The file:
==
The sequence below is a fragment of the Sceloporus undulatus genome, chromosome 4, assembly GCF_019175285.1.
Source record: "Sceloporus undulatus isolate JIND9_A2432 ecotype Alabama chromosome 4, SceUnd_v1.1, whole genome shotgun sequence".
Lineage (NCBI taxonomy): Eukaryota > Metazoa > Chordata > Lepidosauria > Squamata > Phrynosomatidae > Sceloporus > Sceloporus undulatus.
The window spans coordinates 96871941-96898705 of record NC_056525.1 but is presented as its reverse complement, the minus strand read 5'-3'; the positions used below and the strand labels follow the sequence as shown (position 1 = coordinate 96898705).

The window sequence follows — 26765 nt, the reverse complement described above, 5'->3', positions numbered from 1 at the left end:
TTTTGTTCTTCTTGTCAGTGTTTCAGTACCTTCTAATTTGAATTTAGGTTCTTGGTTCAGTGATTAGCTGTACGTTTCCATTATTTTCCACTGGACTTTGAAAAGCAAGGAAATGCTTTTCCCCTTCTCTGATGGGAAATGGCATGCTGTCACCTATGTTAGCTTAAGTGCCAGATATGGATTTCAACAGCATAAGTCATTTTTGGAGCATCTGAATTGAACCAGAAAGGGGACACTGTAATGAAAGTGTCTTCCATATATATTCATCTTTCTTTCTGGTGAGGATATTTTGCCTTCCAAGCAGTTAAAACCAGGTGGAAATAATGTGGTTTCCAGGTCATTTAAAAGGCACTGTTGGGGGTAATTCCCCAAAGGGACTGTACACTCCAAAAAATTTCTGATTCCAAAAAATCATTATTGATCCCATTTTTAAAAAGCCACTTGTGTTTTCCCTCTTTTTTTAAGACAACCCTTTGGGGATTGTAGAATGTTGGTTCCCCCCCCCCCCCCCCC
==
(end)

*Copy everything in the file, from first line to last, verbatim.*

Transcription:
The sequence below is a fragment of the Sceloporus undulatus genome, chromosome 4, assembly GCF_019175285.1.
Source record: "Sceloporus undulatus isolate JIND9_A2432 ecotype Alabama chromosome 4, SceUnd_v1.1, whole genome shotgun sequence".
Lineage (NCBI taxonomy): Eukaryota > Metazoa > Chordata > Lepidosauria > Squamata > Phrynosomatidae > Sceloporus > Sceloporus undulatus.
The window spans coordinates 96871941-96898705 of record NC_056525.1 but is presented as its reverse complement, the minus strand read 5'-3'; the positions used below and the strand labels follow the sequence as shown (position 1 = coordinate 96898705).

The window sequence follows — 26765 nt, the reverse complement described above, 5'->3', positions numbered from 1 at the left end:
TTTTGTTCTTCTTGTCAGTGTTTCAGTACCTTCTAATTTGAATTTAGGTTCTTGGTTCAGTGATTAGCTGTACGTTTCCATTATTTTCCACTGGACTTTGAAAAGCAAGGAAATGCTTTTCCCCTTCTCTGATGGGAAATGGCATGCTGTCACCTATGTTAGCTTAAGTGCCAGATATGGATTTCAACAGCATAAGTCATTTTTGGAGCATCTGAATTGAACCAGAAAGGGGACACTGTAATGAAAGTGTCTTCCATATATATTCATCTTTCTTTCTGGTGAGGATATTTTGCCTTCCAAGCAGTTAAAACCAGGTGGAAATAATGTGGTTTCCAGGTCATTTAAAAGGCACTGTTGGGGGTAATTCCCCAAAGGGACTGTACACTCCAAAAAATTTCTGATTCCAAAAAATCATTATTGATCCCATTTTTAAAAAGCCACTTGTGTTTTCCCTCTTTTTTTAAGACAACCCTTTGGGGATTGTAGAATGTTGGTTCCCCCCCCCCCCCCCCC